I don&#39;t think that solves the problem. I&#39;ve always used the long cord and I get the same tingly sensation
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  10. #30

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    yep mine does the same it is worse if you have something that earths you like an electric guitar in your hands,when I&#39;m doing some recording on my PB it sets up the worst buzz through my amplifier
    if you touch the computer and guitar at the same time
    :blink:

  11. #31

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    I&#39;ve had the same problem and I think I know why it&#39;s happening.

    My story goes like this:
    Sitting in my shorts with the powerbook partially on my bare leg with it plugged in. All of a sudden I get a little sensation. I couldnt figure it out for the longest time. I finally realized what I was doing. I was putting my foot up on my windoze tower which is made out of a metal as well, and because both the PowerBook casing and the tower casing are grunded, I was essentially providing a link between the two.

    No upon reflection, the specifics of that story don&#39;t seem completely correct, but that was the problem nonetheless.

    I&#39;d watch out for any electrical contacts you&#39;re getting near, be it positive or negative, because your body is a good conductor.

    At least, thats my two cents...

  12. #32

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    I had a some issues with my Ti book in certain weather conditions running on mains power. I would get the occasional shocks as well as the sensation of a current running through the area to the left of the trackpad. Never did solve the problem. My Al powerbook has no issues at all.
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  13. #33
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    There was an issue with certain PBs passing electrical current to it&#39;s owner, there was a fix, not sure what is, will look into. Think may have to take to shop.
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  14. #34

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    Mine does it all the time. Can&#39;t put it down to anything in particular. Asked The bloke from the Rockhampton store about this once and he said it had something to do with my watch.

  15. #35

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    You can do something cool (or dangerous, whichever way you look at it) with the iBook&#39;s power cable.

    One night I was holding the power cable by the metal tip (the bit that goes into the &#39;Book) whilst it was plugged in to the wall, and to my surprise the light on the end of the cable actually came on. Very dimly, but you could tell it was on. I was like "whoa". Then I realised I was also touching my metal bedside lamp, which was on.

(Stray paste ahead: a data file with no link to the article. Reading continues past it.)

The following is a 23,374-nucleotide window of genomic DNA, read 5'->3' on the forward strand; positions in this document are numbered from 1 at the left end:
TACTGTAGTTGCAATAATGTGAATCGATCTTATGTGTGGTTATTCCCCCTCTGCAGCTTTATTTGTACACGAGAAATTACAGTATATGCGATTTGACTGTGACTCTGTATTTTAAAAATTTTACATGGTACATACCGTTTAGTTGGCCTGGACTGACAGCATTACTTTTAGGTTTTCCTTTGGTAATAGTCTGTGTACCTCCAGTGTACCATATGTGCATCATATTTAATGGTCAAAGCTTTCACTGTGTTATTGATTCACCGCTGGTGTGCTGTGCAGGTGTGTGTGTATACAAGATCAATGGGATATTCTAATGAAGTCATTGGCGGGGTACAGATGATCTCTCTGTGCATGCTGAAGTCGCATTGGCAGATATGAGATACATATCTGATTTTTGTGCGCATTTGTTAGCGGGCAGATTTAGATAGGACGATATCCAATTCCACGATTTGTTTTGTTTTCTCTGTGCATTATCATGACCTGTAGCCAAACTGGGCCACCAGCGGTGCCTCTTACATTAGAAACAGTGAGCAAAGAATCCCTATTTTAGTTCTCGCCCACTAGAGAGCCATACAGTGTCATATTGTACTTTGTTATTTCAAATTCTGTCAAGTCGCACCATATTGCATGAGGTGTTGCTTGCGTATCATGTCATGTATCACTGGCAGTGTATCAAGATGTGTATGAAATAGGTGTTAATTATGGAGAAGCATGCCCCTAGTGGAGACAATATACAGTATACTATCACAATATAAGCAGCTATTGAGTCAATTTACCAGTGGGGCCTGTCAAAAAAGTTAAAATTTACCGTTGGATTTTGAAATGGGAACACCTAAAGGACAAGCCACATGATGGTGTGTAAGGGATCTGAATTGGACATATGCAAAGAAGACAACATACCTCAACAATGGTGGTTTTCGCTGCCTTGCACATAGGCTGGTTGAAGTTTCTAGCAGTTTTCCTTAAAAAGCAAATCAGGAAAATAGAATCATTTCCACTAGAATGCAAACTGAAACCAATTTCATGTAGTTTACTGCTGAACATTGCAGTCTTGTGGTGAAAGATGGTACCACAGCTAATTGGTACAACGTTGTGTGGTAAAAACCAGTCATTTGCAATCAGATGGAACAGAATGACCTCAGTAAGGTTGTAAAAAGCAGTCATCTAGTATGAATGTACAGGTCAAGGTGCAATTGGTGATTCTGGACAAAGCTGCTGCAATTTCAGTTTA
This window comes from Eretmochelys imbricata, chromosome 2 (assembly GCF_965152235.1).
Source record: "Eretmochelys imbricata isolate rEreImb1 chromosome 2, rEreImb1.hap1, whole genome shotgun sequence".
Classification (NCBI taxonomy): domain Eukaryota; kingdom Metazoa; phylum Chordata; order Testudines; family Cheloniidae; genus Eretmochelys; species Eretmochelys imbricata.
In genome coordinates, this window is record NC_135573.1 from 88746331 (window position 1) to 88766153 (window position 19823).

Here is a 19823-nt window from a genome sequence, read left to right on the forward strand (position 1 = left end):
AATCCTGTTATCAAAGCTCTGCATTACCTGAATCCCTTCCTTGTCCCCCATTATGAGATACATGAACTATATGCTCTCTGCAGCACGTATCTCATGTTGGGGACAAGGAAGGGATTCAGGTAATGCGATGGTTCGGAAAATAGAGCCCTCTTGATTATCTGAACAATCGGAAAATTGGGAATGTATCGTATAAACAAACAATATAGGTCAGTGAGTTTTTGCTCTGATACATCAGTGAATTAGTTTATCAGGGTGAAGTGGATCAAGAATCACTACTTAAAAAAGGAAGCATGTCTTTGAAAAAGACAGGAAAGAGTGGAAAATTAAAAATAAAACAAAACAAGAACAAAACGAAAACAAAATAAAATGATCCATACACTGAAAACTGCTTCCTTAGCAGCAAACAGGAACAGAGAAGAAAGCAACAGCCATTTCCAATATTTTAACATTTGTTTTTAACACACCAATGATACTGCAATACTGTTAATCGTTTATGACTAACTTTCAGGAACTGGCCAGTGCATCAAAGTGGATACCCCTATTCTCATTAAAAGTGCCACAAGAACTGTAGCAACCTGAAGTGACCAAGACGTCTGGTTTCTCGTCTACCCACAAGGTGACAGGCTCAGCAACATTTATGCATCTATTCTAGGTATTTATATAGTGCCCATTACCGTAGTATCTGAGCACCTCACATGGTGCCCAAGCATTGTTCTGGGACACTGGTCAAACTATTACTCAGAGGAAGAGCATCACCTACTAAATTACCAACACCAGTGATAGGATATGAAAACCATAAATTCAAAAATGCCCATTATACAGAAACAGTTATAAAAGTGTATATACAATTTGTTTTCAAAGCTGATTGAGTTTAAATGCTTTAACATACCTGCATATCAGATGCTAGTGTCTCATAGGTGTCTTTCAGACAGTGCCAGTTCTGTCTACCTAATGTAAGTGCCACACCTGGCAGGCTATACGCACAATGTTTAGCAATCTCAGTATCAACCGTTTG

First I was all "cool&#33;", then I realised how dangerous(?) this could be&#33;






  16. #36

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    yeah there was a thread about this last year. for the vast majority (self included) the PB gave us a shock if we used the ungrounded power lead - the one with only a 2 prong plug but as soon as we switch to the longer lead with the 3 prong plug the problem disappeared.

    apple know about it but seem unconcerned so i guess the issue must be on the low voltage side or they would not risk it.

  17. #37

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    Use the 3-prong AC cord, not the 2-prong plug. The actual shock isn&#39;t dangerous - but it is less safe statistically then when using a 3-prong (earthed) adaptor. I&#39;m studying Electrical Engineering btw.

    If you use the 2-prong one and your power supply decides to melt, it won&#39;t set off your RCD, whereas the 3-prong one will. That said, if you have your laptop plugged into other things that are earthed when you are at home (monitors/speakers etc) then you can safely use the 2-prong adaptor, since your laptop will be earthed through the other devices. It may even get rid of an annoying earth loop that&#39;s causing hum in your speakers.
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  18. #38

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    My new MacBook Pro has the same problem, again isolated to the unearthed 2-pin plug, and again independent of location. It *isn&#39;t* static buildup, because it&#39;s a continuous tingling sensation whenever you touch the laptop. And it isn&#39;t dangerous, because it&#39;s totally isolated from 240V. The 240V is only in the power brick -- the laptop only gets 28V I think.

    The solution is not to use the 2-pin plug, but I keep the 3-pin long cable plugged in behind my desk at home, and the 2-pin plug in my laptop bag for use at Uni etc. because it&#39;s a big hassle to dig around underneath the desk every time I take my laptop with me and then again when I get home.

    Does anyone know where I can source another 3-pin long cable? I was previously using the one from my old Powerbook G4 but can&#39;t anymore since I&#39;ve lent it to my mum.